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Monday, June 11, 2012

Our brothers and sisters dealing with a water/sanitation crisis

Two related issues I want to talk about today: access to safe drinking water and access to adequate sanitation. (By "sanitation" I mean "a toilet system where the poop is taken away, far away, and never comes back to contaminate your life.")

In the world today, 884 million people (13% of the world) do not have access to safe drinking water, and 2.6 billion (37%) do not have adequate sanitation.  This is not okay.

The two issues are related, because without sanitary toilets, the poop gets into the water supply.  If that's your main water supply, then you're not getting clean water.

In the parts of the world without safe/convenient drinking water, it takes an average of 3 hours per day to collect and carry the water that a family would need (usually this task is done by women and girls- so the girls don't have time to attend school.)  Sometimes the water source may be a significant distance from the home.  And you know water is really heavy.

After the water is brought back to the home, what do they do with it?  I couldn't find a source for this one; I don't know the answer.  (Help me out here if you can.)  Do they just drink it?  Boil it?  (If so, you have to get fuel, which means more hard work...)  Some kind of filter?

At any rate, when people do not have access to clean water, they are drinking water that may be dangerous.  Diarrhea is responsible for 1.8 million deaths per year, with 1.5 million of them being children.  (In other words, 4000 children die every day from diarrhea.)  This is not okay.  No one's kid should die from diarrhea.

The water-related illnesses also have an effect on the economy: When people are sick, they are unable to work.  Also, they have to spend money on medical treatment.  This is a huge burden for a family already living on a low income.  Lack of clean water can cause very far-reaching problems.

As previously stated, nearly half the world's population (2.6 billion people) does not have access to sanitary toilets.  I'm glad I watched this video ("World's Toilet Crisis") about it, because it's really hard for me to even imagine how anyone could live without a toilet.  Basically how it works is people poop outside, poop in the river, etc, and it's kind of gross.  (And you get lots of flies, which can spread disease.)  Also there's a big problem with lack of privacy, especially for women, who may need to sneak out to "use the bathroom" very early in the morning or at night, which I suspect is really inconvenient- and it's not safe.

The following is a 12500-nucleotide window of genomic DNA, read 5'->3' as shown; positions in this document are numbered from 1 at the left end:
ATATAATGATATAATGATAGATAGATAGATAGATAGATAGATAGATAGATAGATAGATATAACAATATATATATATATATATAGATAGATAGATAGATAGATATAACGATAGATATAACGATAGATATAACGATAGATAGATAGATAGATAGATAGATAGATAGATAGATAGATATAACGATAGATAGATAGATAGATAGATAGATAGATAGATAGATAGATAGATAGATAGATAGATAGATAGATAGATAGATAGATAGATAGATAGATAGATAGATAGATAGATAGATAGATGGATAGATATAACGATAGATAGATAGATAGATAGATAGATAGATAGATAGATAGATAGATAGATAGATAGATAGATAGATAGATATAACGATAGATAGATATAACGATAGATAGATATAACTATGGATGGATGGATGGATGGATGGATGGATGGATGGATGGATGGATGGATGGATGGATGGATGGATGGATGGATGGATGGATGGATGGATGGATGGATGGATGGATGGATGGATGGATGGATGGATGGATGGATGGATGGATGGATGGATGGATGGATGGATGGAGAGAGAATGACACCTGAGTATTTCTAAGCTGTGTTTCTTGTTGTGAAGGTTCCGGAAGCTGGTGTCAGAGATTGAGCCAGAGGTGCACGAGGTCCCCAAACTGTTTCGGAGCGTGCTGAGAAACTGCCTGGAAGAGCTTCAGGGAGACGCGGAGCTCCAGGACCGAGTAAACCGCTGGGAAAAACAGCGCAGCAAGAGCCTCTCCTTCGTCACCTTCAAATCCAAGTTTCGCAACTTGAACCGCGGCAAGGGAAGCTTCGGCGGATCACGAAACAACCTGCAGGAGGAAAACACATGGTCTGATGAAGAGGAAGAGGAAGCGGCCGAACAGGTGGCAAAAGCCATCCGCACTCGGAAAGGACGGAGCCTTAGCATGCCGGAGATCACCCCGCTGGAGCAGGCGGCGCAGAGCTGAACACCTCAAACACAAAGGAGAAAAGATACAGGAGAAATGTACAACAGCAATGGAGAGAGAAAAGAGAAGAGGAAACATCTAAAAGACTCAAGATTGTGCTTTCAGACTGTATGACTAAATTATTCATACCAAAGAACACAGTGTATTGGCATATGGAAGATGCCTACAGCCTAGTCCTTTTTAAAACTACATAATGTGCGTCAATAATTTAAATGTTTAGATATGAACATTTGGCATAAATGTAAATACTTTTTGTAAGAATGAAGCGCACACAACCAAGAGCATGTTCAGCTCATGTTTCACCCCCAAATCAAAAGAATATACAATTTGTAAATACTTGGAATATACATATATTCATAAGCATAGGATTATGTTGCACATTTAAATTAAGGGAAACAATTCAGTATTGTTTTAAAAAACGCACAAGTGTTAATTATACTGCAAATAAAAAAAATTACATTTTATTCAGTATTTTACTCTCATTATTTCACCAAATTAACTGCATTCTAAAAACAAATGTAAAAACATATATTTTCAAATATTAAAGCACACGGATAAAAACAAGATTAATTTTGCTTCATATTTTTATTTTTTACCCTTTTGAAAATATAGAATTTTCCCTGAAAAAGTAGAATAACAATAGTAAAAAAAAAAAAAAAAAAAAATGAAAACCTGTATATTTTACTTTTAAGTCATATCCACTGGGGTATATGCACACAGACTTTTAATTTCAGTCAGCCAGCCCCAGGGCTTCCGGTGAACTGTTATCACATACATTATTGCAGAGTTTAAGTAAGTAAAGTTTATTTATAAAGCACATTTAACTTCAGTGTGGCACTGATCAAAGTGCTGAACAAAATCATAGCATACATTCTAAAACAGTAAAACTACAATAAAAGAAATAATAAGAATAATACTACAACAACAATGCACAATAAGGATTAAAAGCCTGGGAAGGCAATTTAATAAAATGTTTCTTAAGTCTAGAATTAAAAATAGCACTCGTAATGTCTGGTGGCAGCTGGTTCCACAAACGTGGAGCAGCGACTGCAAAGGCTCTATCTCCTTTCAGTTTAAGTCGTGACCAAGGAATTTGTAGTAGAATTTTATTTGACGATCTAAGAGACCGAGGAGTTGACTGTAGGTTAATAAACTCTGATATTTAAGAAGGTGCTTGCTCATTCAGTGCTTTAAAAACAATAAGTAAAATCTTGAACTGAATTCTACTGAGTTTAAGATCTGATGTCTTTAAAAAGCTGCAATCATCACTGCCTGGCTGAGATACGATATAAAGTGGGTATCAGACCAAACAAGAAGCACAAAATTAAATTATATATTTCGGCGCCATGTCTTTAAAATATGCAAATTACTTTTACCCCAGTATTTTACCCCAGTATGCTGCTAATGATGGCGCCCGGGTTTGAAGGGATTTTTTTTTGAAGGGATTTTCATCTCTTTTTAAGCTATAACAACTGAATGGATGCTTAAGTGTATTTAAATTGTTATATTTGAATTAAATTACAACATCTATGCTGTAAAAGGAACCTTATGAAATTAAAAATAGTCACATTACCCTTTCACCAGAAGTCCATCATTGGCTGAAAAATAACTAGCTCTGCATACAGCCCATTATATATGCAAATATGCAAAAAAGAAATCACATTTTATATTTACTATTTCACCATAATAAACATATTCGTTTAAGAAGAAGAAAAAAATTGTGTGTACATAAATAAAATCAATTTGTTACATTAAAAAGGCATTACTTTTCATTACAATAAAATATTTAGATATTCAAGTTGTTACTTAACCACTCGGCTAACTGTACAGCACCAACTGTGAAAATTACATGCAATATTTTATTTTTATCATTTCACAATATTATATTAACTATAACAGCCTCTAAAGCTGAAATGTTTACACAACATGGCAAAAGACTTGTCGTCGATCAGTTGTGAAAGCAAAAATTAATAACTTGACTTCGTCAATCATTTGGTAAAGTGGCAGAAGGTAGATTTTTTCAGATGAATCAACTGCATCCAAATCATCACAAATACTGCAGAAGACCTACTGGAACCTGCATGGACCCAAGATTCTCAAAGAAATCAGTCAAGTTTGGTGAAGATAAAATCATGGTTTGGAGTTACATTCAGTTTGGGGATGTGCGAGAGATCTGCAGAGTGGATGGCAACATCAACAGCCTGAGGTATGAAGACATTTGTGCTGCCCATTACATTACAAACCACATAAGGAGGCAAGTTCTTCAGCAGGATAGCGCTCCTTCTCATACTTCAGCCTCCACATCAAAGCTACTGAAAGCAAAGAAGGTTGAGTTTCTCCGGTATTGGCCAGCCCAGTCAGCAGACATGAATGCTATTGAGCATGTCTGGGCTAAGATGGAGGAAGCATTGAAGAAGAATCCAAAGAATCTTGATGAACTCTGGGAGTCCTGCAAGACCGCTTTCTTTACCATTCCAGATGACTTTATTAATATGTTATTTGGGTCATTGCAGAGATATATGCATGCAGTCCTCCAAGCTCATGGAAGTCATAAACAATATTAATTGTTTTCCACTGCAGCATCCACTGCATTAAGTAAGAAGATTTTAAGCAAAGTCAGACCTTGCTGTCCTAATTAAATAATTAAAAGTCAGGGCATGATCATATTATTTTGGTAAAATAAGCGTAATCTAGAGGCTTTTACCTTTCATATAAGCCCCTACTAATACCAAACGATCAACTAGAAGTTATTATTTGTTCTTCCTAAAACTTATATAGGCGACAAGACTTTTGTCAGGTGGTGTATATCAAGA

The issue of schools lacking bathrooms discourages girls from attending, especially while menstruating.  This is totally not okay.

In India specifically, 600 million people (55% of India's population) do not have toilets.  (More people in India own cell phones than toilets.)  And 1000 children die every day from water-borne illness.

Here's a fun fact; if you're American, you might not know this, because I totally didn't, until I went to China.  So you know what toilets look like, right?

Western toilet.  Image source.
This is totally not universal.  The above image shows a "western toilet."  In Asia, a lot of toilets look like this:

Squat toilet.  Image source.
So, that's fine, the squat toilet works too.  In the areas of China where I've been, both the western toilets and the squatties were common.

(Why am I including the "fun fact" about the squatty potty?  Because I'm trying to help my readers really understand, and if you're reading this and imagining installing porcelain thrones around south Asia, you don't have a clue.)

So, in summary.  13% of the world doesn't have clean water to drink, and 37% doesn't have a decent toilet.  It's not okay that kids are dying from diarrhea, and don't have time for education because it's so much work to get water, and people are getting sick over and over, etc etc.

And I hope I've presented this in a way that doesn't have you thinking "oh those poor people, how could anyone live without running water, they must be so sad and one-dimensional, just sitting there all the time so sad about not having decent water."  No.  They're real people, like you.  They have hopes and dreams and fears and inside jokes.  They love their families.  Etc etc.  The difference is they go poop outside in the woods where it's gross, and sometimes they get sick or die from stupid things.  And it's not okay that that happens.

Sources:
WaterAid
World Health Organization
End Water Poverty
"World's Toilet Crisis" video
Blue Planet Network
The Rights to Water and Sanitation
Population Clock

3 comments:

  1. Here's from someone coming from a developing country:
    I remember when my family was living in an apartment, we didn't have separate bathrooms, but there was a row of 5 bathrooms shared by 20 appartments/family with the squatty toilets. One time I fell into one of the toilets :)
    We have bathrooms at school, but I can't remember how many. I don't think I'd ever used one because they were all too gross!

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    1. Whoa cool! (Cool that you have more experience with gross toilets than I do- I sometimes feel like I don't know what I'm talking about, writing about this stuff. Not cool that you fell in once.) Thanks for your comment. ^_^

      Did the squatty toilets actually flush (like most of the ones I've seen in cities in China) or was it just a hole?

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    2. No flushing at that time. Just a hole. I had to pour water in after I finished.

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